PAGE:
The Texas Southern University Board of Regents unanimously selected Dr. Lesia L. Crumpton-Young as TSU’s 13th president following today’s vote of confirmation. Dr. Crumpton-Young will assume her role at TSU on July 1.
“Dr. Crumpton-Young is the leader TSU needs to usher in a new era of greatness. Her vision for TSU will shift our graduates forward on the path toward even greater academic excellence,” said Albert H. Myres, Sr., chairman of TSU’s Board of Regents.
Dr. Crumpton-Young – an established senior administrator, executive and tireless advocate for students – was chosen as the sole finalist following a nationwide search. She will succeed Kenneth Huewitt, who served as TSU’s interim president since April 2020.
“The Board of Regents wishes to thank Ken Huewitt for his outstanding service to the University. Ken was asked to step up during a critical and difficult time at TSU. His steady presence and leadership helped us navigate the pandemic, reaccreditation and the legislative session. We look forward to Ken co-chairing our Presidential Transition Team with Regent Stephanie Nellons-Paige,” Chairman Myres said.
After the vote, Dr. Crumpton-Young said, “This is a very special time, and I’m reminded of something that my late mother said to me frequently as a child—’You were born to serve.’ As president of TSU, I am fully committed to working tirelessly with our regents, students, faculty, staff, alumni, elected officials and industry partners. Together, we will transform lives by providing an outstanding educational experience.”
Dr. Crumpton-Young has a distinguished career in higher education, including her most recent post as provost and senior vice president for academic affairs and chief academic officer at Morgan State University in Baltimore, Maryland. A native of Texas, Dr. Crumpton-Young’s academic career includes teaching and senior leadership posts at Tennessee State University, University of Central Florida, Texas A&M University and Mississippi State University. She served as program director in the Education and Human Resource Directorate of the National Science Foundation and received the U.S. Presidential Award for Excellence in Science, Mathematics and Engineering Mentoring (PAESMEM) from President Barack Obama in 2010.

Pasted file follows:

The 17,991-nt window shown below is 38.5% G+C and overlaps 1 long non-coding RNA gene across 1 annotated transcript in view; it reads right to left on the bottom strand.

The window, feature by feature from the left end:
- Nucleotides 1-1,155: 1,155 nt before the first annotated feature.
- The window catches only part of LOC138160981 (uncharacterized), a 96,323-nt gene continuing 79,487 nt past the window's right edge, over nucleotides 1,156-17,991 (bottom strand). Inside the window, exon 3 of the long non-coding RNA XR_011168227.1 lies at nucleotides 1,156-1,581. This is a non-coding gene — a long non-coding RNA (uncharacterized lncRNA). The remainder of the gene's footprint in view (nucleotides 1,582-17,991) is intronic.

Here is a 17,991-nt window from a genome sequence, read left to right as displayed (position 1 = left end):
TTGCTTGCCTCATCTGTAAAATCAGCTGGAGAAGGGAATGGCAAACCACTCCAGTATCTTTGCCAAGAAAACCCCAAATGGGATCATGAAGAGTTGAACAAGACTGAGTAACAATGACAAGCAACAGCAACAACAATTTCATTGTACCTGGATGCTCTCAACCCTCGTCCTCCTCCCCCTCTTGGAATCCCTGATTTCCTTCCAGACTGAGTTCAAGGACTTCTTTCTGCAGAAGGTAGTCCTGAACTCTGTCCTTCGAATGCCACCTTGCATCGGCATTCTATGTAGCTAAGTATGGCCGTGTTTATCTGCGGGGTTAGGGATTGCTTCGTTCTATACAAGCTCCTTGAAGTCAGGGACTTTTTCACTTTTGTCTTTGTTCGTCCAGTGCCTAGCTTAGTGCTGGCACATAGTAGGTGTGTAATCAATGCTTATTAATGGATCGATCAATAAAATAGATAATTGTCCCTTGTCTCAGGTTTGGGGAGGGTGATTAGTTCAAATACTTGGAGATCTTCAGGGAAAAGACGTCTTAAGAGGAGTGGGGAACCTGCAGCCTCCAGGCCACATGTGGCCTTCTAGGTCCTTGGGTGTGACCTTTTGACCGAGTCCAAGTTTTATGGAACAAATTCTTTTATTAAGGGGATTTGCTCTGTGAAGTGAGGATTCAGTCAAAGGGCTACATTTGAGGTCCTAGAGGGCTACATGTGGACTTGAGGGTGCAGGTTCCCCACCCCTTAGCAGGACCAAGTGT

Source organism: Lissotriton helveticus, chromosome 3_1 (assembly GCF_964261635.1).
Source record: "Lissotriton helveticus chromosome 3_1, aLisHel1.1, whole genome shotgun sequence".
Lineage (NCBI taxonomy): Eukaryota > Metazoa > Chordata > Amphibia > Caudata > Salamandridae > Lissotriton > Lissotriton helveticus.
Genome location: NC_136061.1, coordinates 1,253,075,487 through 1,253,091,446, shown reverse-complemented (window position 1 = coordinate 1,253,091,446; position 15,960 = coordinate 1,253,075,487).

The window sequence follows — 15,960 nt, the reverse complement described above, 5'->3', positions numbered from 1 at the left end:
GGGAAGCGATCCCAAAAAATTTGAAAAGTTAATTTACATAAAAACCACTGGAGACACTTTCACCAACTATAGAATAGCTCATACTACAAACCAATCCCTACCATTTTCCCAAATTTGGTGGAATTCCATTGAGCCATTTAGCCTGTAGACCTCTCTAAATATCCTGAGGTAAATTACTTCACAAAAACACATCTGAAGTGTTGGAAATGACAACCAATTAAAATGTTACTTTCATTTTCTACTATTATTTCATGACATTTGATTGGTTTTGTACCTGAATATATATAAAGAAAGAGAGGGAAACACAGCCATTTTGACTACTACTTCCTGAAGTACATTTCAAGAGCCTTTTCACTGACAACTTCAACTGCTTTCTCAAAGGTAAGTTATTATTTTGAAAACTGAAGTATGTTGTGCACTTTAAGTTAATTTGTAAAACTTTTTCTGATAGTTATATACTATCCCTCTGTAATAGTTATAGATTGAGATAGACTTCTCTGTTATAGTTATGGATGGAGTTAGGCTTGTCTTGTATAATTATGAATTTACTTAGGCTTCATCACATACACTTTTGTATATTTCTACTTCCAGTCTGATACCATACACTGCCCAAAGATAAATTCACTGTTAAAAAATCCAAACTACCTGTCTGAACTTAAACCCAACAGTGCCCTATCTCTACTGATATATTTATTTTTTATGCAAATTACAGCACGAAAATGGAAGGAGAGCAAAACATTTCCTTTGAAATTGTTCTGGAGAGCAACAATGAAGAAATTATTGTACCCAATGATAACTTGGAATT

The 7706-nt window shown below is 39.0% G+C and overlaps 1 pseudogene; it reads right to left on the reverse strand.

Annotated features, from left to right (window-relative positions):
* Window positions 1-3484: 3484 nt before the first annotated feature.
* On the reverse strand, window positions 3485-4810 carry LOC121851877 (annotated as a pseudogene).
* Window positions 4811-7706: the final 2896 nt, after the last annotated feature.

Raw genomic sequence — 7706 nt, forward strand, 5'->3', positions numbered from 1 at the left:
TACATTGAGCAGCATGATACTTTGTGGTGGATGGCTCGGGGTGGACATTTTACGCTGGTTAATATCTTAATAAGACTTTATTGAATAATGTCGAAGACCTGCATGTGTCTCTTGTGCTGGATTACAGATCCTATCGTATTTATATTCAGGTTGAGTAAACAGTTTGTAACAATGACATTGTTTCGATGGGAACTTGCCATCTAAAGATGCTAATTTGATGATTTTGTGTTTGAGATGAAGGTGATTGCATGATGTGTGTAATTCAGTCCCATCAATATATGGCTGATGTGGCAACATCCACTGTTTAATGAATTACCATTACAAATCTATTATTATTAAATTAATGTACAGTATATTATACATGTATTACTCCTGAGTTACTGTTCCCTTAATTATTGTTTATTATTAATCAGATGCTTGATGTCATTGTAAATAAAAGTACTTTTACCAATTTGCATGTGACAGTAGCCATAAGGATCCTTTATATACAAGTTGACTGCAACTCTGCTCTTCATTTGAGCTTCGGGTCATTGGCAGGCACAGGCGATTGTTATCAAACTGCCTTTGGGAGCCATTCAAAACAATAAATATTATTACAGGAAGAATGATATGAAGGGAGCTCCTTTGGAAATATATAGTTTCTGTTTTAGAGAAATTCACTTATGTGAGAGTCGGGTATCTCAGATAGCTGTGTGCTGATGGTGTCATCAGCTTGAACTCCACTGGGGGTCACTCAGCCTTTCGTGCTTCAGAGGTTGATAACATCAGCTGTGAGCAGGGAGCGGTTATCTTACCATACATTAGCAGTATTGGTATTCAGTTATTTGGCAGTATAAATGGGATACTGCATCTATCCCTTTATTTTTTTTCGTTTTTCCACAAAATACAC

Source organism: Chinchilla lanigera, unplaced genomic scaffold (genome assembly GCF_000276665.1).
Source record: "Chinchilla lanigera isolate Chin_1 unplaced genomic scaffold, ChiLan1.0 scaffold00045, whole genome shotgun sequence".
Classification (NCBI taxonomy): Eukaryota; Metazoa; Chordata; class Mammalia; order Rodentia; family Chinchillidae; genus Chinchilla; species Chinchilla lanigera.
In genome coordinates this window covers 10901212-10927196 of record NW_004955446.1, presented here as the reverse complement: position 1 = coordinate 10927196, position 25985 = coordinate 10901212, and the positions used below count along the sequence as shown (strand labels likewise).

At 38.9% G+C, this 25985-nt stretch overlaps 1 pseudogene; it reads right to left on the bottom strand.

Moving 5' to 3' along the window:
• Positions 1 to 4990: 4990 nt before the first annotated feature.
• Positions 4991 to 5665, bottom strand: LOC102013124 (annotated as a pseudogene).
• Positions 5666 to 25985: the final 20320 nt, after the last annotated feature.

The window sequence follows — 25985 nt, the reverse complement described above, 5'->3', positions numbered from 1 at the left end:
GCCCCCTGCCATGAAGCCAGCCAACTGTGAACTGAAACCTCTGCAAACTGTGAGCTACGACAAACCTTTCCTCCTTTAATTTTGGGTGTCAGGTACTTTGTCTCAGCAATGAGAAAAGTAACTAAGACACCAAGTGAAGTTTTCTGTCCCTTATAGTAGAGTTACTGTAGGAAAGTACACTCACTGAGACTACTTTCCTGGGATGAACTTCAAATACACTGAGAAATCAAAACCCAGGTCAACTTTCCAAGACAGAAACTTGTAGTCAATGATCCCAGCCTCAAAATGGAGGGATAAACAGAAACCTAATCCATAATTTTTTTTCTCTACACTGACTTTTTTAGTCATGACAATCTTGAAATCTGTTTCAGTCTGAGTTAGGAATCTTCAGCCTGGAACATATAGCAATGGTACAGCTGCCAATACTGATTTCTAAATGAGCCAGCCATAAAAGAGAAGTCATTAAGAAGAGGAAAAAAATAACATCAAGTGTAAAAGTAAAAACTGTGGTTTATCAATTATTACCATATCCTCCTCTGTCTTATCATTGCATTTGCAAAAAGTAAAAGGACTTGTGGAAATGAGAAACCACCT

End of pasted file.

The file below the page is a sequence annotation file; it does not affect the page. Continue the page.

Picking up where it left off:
Dr. Crumpton-Young ushered in an new era at Morgan State University after instituting her three core principles:
Innovation – engineering strong, forward-looking academic pathways that give students every critical tool needed to excel.
Disruption – interrupting the status quo to engage and uplift the university and the community at large.
Transformation – increasing the velocity of learning and attainment with a focus on elevating the thirst for knowledge.
Her leadership at Morgan State led to an increase in cutting-edge research, scholarship and creative activity. She initiated new hiring strategies to diversify faculty, introduced and broadened participation in high-demand academic fields and led initiatives to obtain seven-figure transformative gifts to support student and faculty success, and increased diversity, equity and inclusion.
Dr. Crumpton-Young earned a bachelor’s degree, master’s degree and a doctorate degree in industrial engineering from Texas A&M University, and a Master of Business Administration from Tennessee State University. She holds the distinction of being the first African-American woman to receive a Ph.D. in engineering.